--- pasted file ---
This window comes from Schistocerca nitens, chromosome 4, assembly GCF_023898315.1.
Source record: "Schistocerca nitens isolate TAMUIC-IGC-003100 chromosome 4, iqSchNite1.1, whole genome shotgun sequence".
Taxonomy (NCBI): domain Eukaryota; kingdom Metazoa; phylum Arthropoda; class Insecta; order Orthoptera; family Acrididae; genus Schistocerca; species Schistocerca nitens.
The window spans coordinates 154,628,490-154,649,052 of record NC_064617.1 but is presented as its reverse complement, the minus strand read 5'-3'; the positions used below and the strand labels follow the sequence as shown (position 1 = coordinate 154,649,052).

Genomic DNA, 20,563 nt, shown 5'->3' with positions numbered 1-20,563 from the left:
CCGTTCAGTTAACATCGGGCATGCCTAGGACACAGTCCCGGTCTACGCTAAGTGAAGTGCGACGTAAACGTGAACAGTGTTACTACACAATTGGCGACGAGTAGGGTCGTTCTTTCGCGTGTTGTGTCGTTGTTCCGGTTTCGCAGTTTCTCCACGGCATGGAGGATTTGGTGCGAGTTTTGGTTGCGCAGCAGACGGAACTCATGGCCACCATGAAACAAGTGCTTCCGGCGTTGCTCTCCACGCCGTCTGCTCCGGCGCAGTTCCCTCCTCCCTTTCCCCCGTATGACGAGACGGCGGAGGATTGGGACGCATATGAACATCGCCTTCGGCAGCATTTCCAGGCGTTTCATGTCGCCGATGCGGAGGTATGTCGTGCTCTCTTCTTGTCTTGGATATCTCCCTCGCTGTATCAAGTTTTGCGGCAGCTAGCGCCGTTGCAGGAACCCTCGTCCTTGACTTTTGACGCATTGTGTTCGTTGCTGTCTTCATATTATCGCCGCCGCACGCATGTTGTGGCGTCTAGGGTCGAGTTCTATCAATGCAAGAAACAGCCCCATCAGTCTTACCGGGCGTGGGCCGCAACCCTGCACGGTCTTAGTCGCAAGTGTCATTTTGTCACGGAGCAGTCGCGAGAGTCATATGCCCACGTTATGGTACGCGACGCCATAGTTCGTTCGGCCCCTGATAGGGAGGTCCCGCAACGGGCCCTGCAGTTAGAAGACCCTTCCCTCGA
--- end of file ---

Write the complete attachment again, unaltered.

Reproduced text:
This window comes from Schistocerca nitens, chromosome 4, assembly GCF_023898315.1.
Source record: "Schistocerca nitens isolate TAMUIC-IGC-003100 chromosome 4, iqSchNite1.1, whole genome shotgun sequence".
Taxonomy (NCBI): domain Eukaryota; kingdom Metazoa; phylum Arthropoda; class Insecta; order Orthoptera; family Acrididae; genus Schistocerca; species Schistocerca nitens.
The window spans coordinates 154,628,490-154,649,052 of record NC_064617.1 but is presented as its reverse complement, the minus strand read 5'-3'; the positions used below and the strand labels follow the sequence as shown (position 1 = coordinate 154,649,052).

Genomic DNA, 20,563 nt, shown 5'->3' with positions numbered 1-20,563 from the left:
CCGTTCAGTTAACATCGGGCATGCCTAGGACACAGTCCCGGTCTACGCTAAGTGAAGTGCGACGTAAACGTGAACAGTGTTACTACACAATTGGCGACGAGTAGGGTCGTTCTTTCGCGTGTTGTGTCGTTGTTCCGGTTTCGCAGTTTCTCCACGGCATGGAGGATTTGGTGCGAGTTTTGGTTGCGCAGCAGACGGAACTCATGGCCACCATGAAACAAGTGCTTCCGGCGTTGCTCTCCACGCCGTCTGCTCCGGCGCAGTTCCCTCCTCCCTTTCCCCCGTATGACGAGACGGCGGAGGATTGGGACGCATATGAACATCGCCTTCGGCAGCATTTCCAGGCGTTTCATGTCGCCGATGCGGAGGTATGTCGTGCTCTCTTCTTGTCTTGGATATCTCCCTCGCTGTATCAAGTTTTGCGGCAGCTAGCGCCGTTGCAGGAACCCTCGTCCTTGACTTTTGACGCATTGTGTTCGTTGCTGTCTTCATATTATCGCCGCCGCACGCATGTTGTGGCGTCTAGGGTCGAGTTCTATCAATGCAAGAAACAGCCCCATCAGTCTTACCGGGCGTGGGCCGCAACCCTGCACGGTCTTAGTCGCAAGTGTCATTTTGTCACGGAGCAGTCGCGAGAGTCATATGCCCACGTTATGGTACGCGACGCCATAGTTCGTTCGGCCCCTGATAGGGAGGTCCCGCAACGGGCCCTGCAGTTAGAAGACCCTTCCCTCGA